Inventory Management 101: 8 Things You Should Know About Your Inventory

inventory-managementInventory management sounds simple in theory: Knowing how much stock you have on hand, when to order more, and how to keep it all in balance. In reality, as any inventory manager knows too well, inventory control is a much more complicated set of systems, processes, and procedures to maintain that delicate balance.
In fact, effective inventory management is the foundation of any product-driven business, and even many businesses that aren’t based on a constant flow of product in and out of the organization. When inventory management is out of control, the core functions of your business can falter as supply shortages bring workflows to a virtual standstill. But there’s a fine line between stock shortages and oversupply, thus the tightrope inventory control managers balance daily. The following eight metrics are the key factors in a sound inventory control program.
Inventory Usage
How much inventory is used in a given time frame? Proper inventory control requires an analysis of actual usage over time. An asset tracking system lays the foundation for gathering this data, aiding employees in quickly documenting inventory as it moves through the organization. Combined with an inventory control software application, asset tracking facilitates the rapid generation of reports for in-depth analysis of inventory usage.
Projected Usage
Having a clear picture of actual inventory usage over time enables businesses to make more accurate projections of future usage. For example, certain products and supplies are used more often during seasonal periods or leading up to certain events or holidays throughout the year. Arming yourself with historical data allows you to accurately calculate projected usage, so you can better manage inventory and reduce unexpected supply shortages or overstock.
Inventory Value
What is the value of your company’s current inventory? Do certain products or supplies produce more revenue for the company? Sophisticated inventory control processes use this data to allocate storage space and utilization to boost company revenue by allocating more resources to the inventory with the greatest return. Additionally, the value of your inventory comes into play for tax and regulatory reporting.
Price Forecasting
Price forecasting comes into play in a variety of ways in inventory management. Supply and demand impacts the price of goods and services, for both inbound and outbound inventory. Higher supply costs may mean a company must raise end-consumer prices for final products. End-of-season leftover stock is often sold at markdown prices. The value of available and committed inventory, future inventory price forecasting, and other variables are critical for broader revenue calculations and are essential for accurate planning and inventory control.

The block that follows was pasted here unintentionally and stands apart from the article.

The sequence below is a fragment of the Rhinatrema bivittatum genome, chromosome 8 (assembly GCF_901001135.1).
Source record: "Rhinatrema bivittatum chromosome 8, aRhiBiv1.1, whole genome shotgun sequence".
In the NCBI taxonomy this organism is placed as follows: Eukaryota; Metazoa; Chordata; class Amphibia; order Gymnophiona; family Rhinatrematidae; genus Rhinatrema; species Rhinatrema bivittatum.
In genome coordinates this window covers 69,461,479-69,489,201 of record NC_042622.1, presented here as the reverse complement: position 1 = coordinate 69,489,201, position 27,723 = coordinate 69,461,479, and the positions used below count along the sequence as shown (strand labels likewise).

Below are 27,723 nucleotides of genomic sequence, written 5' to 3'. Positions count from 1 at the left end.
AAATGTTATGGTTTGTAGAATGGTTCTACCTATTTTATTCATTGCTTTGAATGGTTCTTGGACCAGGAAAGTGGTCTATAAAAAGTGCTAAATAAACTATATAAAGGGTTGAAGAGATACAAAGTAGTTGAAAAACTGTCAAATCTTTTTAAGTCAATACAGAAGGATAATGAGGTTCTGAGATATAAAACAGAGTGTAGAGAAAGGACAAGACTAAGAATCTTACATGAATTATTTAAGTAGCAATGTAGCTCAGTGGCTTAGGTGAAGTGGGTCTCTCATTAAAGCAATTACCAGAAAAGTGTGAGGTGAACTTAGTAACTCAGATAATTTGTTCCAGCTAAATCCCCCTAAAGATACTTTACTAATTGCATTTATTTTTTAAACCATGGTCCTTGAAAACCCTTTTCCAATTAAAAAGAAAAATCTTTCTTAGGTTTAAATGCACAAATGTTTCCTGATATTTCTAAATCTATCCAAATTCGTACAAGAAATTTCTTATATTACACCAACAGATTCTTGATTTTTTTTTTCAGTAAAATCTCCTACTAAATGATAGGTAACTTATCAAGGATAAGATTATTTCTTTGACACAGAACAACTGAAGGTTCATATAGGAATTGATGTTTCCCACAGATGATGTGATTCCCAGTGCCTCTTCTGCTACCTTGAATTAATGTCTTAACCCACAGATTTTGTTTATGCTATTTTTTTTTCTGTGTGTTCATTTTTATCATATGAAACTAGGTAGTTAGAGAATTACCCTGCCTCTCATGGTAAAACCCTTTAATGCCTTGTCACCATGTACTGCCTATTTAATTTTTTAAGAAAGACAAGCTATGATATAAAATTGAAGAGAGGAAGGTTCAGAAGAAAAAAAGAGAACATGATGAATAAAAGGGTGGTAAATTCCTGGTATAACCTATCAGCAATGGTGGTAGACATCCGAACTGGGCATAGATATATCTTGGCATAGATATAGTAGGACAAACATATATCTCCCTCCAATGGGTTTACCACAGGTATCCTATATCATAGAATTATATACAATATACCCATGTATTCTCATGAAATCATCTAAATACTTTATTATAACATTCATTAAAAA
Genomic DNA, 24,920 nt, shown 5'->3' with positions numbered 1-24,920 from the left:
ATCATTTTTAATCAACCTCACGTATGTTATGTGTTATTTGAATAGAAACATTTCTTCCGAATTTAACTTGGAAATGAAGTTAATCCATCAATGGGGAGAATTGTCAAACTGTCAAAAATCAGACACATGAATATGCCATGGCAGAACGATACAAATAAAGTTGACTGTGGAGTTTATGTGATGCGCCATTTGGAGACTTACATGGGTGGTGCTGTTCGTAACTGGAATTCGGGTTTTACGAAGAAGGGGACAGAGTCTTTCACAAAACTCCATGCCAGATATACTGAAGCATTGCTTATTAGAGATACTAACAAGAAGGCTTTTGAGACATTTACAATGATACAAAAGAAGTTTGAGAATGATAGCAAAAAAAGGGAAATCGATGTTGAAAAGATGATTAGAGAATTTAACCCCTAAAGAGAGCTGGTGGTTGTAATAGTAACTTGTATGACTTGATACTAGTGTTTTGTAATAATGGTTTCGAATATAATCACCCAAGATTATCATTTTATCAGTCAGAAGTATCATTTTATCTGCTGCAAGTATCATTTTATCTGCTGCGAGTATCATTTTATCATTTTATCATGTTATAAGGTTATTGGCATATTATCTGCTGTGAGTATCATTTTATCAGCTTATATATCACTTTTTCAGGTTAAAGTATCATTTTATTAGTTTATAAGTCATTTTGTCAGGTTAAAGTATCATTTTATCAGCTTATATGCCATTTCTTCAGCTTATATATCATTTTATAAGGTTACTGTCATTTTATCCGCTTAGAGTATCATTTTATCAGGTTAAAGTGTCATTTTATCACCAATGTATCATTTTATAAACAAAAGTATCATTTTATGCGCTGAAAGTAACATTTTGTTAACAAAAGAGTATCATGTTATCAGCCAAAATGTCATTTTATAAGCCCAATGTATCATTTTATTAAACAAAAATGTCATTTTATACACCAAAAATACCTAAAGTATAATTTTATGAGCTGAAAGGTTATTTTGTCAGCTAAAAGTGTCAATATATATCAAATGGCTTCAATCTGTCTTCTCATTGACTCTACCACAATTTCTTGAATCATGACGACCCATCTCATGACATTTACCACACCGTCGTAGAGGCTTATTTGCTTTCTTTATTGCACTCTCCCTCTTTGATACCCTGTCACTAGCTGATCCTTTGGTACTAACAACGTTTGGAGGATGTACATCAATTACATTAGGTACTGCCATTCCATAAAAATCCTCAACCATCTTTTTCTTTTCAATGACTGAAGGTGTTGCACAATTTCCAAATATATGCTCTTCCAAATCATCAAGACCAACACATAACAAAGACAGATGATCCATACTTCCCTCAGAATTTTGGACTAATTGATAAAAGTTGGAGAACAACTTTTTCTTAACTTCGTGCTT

Available Physical Space
Of course, an inventory manager can’t just arbitrarily re-order stock that’s running low; there must be adequate physical space in which to store it. This is where overstock becomes an issue, taking up valuable storage space that’s needed for in-season product. When these variables are out of balance, companies are faced with finding ways to move unneeded inventory fast to make room for the products they need to continue the flow of business.
Inventory Depletion
Inventory depletion is the process of physically removing product from stock in order to fulfill orders, generally until no stock remains. In businesses in which the age of stock is a consideration, inventory depletion may involve specifying which products should be moved first.
Economics of Scale
Economics of scale is the calculation of price-per-unit based on production volume. If more product is produced using the same raw materials, the price-per-unit is lower than production runs of less volume.
Order Cycle Time
What is the typical length of time between one order and the next? This defines order cycle time, also sometimes called order lead time. This metric is important for inventory planning purposes to ensure order fulfillment.
All eight of these metrics are crucial knowledge for inventory management. Without an asset tracking solution in place, it becomes much more complex to track down accurate data for forecasting and planning. A streamlined asset tracking system utilizing asset tags or warehouse labels, however, enables rapid data and automatic collection for reporting and analysis. Combined with inventory management software, inventory managers quickly generate reports, review data, and make forecasts for informed decision-making that maximizes revenue and drives business forward.

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